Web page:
Of course, custom components can also be written for the application and these can be recorded as part of the project image or a local database.

The master database can be used as a read-only database and contain components that are shared by a development team. In a preferred embodiment, special administrator rights would be required to replace or add components to the master database.

On the other hand, the local database could be used to store an individual's own components or components whether they are original components from the master database that have been modified. Of course, this database could also be shared with other developers.

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Thus, where a custom component or a component of the master database that has been modified is selected for the project image or the local database, that component is stored in the memory for the project image or the local database.

Otherwise, where the component of the project image is merely a component from the local database or the master database, the configuration manager need only keep the reference to the appropriate component in the master database.

Preferably, each component in the image has properties that are configurable such as PIC/PID, stack and heap size, scheduling priorities and so on. The developer can create custom properties and change variables for each component. Preferably, the properties of the target platform can also be specified.

Thus, each component of the image preferably has configurable properties, for instance the metaspace on which an object runs or the memory areas where its code and data are to be loaded. The properties that characterize different types of components can change, as well as the default values of these properties. Indeed, due to changing requirements, the type of property may also be changed, for instance from an integer value to a string value.

The properties could be modelled using class data members. However, modification of the set of data members or the data members themselves (for example their default values) would then require recompilation depending on the implementation language. This is the case for C ++. It is here recognised that such changes should not require recompilation of the configuration manager and that this requirement should apply to the properties of all components in an image, including packages and metaspaces.

In view of the above, it is now proposed that each component has associated with it a plurality of attributes for modelling the properties of component.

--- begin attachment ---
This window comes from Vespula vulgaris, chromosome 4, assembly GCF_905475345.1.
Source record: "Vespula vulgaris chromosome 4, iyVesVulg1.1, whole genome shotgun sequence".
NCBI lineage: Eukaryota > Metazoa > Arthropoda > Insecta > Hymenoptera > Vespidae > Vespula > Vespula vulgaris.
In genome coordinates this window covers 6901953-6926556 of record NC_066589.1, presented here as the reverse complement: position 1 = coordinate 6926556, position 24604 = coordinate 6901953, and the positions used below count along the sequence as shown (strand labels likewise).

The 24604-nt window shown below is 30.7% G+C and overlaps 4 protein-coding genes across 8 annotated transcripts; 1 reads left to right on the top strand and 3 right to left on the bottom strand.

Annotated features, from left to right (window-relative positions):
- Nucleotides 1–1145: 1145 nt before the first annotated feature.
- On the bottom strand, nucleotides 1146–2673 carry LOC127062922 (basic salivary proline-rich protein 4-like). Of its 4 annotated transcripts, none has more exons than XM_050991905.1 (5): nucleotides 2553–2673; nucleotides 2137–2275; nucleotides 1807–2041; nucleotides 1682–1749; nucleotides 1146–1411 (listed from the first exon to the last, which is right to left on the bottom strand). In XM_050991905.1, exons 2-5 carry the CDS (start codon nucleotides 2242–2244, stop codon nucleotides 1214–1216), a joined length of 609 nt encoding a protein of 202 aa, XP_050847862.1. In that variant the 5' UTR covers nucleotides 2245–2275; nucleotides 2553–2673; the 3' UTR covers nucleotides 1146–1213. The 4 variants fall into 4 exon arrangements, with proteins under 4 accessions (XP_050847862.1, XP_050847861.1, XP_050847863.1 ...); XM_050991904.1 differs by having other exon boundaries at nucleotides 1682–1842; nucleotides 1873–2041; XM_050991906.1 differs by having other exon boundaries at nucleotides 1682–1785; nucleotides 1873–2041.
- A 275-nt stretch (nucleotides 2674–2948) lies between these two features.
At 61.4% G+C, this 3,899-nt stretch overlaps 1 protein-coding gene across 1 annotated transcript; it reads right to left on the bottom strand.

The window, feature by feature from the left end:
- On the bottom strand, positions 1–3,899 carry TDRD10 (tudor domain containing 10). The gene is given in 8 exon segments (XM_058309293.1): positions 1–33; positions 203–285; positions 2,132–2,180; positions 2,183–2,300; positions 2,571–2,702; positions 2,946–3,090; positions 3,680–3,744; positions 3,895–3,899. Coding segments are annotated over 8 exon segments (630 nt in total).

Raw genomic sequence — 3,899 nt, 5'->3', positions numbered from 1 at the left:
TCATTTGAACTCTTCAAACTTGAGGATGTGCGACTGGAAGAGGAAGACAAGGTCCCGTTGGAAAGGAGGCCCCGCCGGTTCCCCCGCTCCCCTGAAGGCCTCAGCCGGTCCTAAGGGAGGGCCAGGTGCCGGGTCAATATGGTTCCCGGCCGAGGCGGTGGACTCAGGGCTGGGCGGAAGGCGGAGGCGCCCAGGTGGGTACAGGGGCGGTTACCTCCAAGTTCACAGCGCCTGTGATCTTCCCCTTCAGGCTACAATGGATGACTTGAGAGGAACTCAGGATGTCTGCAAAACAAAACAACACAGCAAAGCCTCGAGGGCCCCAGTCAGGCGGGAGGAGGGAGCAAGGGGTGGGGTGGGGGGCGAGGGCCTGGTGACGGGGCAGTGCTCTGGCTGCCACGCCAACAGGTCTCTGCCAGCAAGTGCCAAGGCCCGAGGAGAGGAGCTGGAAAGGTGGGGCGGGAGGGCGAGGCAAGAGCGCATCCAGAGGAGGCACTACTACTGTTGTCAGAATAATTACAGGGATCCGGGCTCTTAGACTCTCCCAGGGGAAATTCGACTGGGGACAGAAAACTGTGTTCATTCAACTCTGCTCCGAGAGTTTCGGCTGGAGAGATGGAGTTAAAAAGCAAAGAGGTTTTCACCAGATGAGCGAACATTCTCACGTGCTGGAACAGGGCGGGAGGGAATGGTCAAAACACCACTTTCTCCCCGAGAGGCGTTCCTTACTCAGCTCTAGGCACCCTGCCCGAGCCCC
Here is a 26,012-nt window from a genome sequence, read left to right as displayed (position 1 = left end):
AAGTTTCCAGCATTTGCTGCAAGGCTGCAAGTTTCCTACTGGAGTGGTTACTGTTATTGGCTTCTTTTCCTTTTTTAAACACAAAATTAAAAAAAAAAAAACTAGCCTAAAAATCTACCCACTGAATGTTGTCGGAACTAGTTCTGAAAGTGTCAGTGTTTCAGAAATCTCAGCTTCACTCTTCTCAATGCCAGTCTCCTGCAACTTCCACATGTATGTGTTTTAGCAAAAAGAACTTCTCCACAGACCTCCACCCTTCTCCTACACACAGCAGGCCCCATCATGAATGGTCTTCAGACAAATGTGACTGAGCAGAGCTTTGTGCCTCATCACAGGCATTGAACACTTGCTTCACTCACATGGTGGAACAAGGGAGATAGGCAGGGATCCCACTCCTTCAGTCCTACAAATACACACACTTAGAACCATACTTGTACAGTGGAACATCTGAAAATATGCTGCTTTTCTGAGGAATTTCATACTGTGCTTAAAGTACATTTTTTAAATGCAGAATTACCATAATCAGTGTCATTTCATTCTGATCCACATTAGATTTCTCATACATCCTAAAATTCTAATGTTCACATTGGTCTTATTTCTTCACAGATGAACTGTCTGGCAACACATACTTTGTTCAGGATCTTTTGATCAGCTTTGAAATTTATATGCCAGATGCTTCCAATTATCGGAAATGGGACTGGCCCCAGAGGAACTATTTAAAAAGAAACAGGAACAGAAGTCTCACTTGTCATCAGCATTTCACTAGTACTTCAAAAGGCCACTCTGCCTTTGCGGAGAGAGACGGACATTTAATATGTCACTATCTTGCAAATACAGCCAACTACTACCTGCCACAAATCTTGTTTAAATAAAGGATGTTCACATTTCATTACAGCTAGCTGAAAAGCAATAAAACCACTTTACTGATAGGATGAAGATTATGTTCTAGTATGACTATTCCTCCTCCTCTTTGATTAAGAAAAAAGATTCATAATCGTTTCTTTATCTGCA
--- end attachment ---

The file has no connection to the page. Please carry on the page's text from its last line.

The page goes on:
It is proposed that properties should be modelled with typed attributes, that is, with pairs of classes; classes that implement named types and classes that implement variables corresponding to the type. Both the type and value classes derive respectively from <RTI>an tKeType</RTI> and Attribute Value base class. The attribute value class, as the name suggests represents the value of the property. The type class

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encapsulates type-information about the property (for example, the default value) and type specific constraints (for example, a maximum value for an integer).

Referring to Figure 2, image components are modelled by derivation from the <RTI>AttributedEntity</RTI> base class 10 because the properties (typed attributes) must be allowed to change. This base class is, in essence, a polymorphic container of <img class="EMIRef" id="024174175-00070001" />

instances of Attribute Value-derived classes 12. The attribute types for each component type are grouped together in an instance of the ME'Tpe//o class 14. This class, similar to the AttributedEntity class 10, maintains a list of polymorphic pointers to AttributeType-derived class instances 16, and can be considered as the meta data of the associated component type.

Some of the attributes allow the configuration manager to analyse the components and to determine what other components are required by them. In particular, the attributes of a component will indicate other components required by that component. Thus, for example, where an object requires a particular metaspace from the operating system, this will be indicated by way of the attributes.

Other attributes may be provided for other purposes such as influencing how the image is built, how the image will behave at runtime, etc.

The configuration manager can then ensure that all of those components have been selected, either by prompting the user to select them or by automatically selecting them. The additional components having been selected to this way are then of course themselves checked such that any components required by them are also selected.

It will be appreciated that, with an arrangement as discussed above, it is possible for a number of users to share the master database and each modify components in different ways according to their needs. To allow collaboration and sharing of components between developers, it is proposed that repositories should be available to permit concurrent access to predefined components. It is proposed that users can modify properties of these components as discussed above without effecting the work of others.

In order to do this, the master, local and project databases discussed above for the configuration manager can be generalised to a plurality of memories such as a

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master repository, a local repository and a project repository. The master repository is read-only and can be shared by multiple users. The two other repositories are writable. The local repository stores modified versions of items in the master repository as well as new items. It can be shared by different users and projects.

For the configuration manager, the project repository stores modified components that are only relevant to the current project as well as settings necessary to build the image (for example the interrupt handling policy).